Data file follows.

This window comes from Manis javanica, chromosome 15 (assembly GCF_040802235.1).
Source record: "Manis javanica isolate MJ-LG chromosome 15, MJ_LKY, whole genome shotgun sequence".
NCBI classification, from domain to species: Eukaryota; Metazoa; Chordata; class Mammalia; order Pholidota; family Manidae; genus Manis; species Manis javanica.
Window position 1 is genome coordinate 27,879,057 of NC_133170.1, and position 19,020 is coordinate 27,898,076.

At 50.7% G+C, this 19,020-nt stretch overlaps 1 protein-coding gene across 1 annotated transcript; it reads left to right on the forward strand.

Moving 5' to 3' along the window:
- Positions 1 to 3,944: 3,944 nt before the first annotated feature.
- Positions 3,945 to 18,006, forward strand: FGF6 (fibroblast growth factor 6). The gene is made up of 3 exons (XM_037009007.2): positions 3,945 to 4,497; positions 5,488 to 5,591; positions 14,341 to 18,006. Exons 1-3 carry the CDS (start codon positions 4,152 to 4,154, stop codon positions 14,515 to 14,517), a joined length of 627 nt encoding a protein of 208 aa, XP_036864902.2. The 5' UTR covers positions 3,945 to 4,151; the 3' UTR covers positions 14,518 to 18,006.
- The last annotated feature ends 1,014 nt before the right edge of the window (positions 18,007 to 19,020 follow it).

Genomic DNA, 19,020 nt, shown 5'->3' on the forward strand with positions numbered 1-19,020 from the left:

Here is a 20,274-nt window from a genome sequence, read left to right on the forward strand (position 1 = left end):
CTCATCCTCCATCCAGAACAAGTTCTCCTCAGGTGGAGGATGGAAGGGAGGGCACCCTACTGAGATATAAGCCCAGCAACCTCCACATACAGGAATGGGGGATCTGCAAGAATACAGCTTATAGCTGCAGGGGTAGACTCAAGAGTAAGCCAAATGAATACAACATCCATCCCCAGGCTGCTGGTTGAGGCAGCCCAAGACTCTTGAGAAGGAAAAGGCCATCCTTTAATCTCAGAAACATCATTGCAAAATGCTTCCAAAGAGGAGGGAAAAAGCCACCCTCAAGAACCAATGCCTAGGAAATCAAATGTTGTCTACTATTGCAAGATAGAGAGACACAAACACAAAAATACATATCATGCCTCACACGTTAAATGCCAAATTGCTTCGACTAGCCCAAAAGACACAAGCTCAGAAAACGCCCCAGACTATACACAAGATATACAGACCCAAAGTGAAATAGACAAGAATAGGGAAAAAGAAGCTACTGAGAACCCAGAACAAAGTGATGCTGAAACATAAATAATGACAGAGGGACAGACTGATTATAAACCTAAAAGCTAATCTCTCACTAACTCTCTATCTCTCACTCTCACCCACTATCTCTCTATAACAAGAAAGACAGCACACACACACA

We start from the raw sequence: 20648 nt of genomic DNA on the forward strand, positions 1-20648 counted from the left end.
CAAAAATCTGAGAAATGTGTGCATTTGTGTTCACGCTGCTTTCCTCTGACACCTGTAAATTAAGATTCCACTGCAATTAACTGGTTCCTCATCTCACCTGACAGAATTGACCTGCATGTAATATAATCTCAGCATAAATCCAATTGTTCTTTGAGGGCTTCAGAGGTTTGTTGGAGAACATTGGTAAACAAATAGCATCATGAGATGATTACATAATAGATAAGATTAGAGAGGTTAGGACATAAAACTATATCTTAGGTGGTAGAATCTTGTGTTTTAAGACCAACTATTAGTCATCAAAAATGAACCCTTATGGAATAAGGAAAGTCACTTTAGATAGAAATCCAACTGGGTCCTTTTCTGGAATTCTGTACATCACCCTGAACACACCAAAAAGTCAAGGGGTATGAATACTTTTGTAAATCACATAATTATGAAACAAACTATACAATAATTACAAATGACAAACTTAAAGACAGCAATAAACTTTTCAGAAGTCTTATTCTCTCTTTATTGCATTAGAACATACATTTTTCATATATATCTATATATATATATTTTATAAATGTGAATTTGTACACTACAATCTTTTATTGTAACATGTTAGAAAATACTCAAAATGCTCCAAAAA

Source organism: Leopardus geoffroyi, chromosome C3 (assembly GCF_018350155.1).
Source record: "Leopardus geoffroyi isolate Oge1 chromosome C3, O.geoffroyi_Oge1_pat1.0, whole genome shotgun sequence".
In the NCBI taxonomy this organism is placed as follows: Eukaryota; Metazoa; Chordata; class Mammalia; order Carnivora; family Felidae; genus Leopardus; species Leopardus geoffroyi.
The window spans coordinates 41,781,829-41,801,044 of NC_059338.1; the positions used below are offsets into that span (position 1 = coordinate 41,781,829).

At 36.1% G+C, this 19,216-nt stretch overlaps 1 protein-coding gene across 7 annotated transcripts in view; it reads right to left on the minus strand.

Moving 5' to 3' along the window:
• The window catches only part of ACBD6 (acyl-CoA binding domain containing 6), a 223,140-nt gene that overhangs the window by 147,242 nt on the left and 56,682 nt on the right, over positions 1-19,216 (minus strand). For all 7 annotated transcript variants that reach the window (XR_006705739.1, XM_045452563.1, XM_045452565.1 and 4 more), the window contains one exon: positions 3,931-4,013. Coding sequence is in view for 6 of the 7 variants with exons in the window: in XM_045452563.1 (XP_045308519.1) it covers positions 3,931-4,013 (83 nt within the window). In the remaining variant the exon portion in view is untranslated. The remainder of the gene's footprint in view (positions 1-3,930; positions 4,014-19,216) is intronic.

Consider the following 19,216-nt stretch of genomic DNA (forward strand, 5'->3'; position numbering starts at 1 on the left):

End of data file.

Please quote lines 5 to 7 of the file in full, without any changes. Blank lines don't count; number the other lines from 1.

At 50.7% G+C, this 19,020-nt stretch overlaps 1 protein-coding gene across 1 annotated transcript; it reads left to right on the forward strand.

Moving 5' to 3' along the window:
- Positions 1 to 3,944: 3,944 nt before the first annotated feature.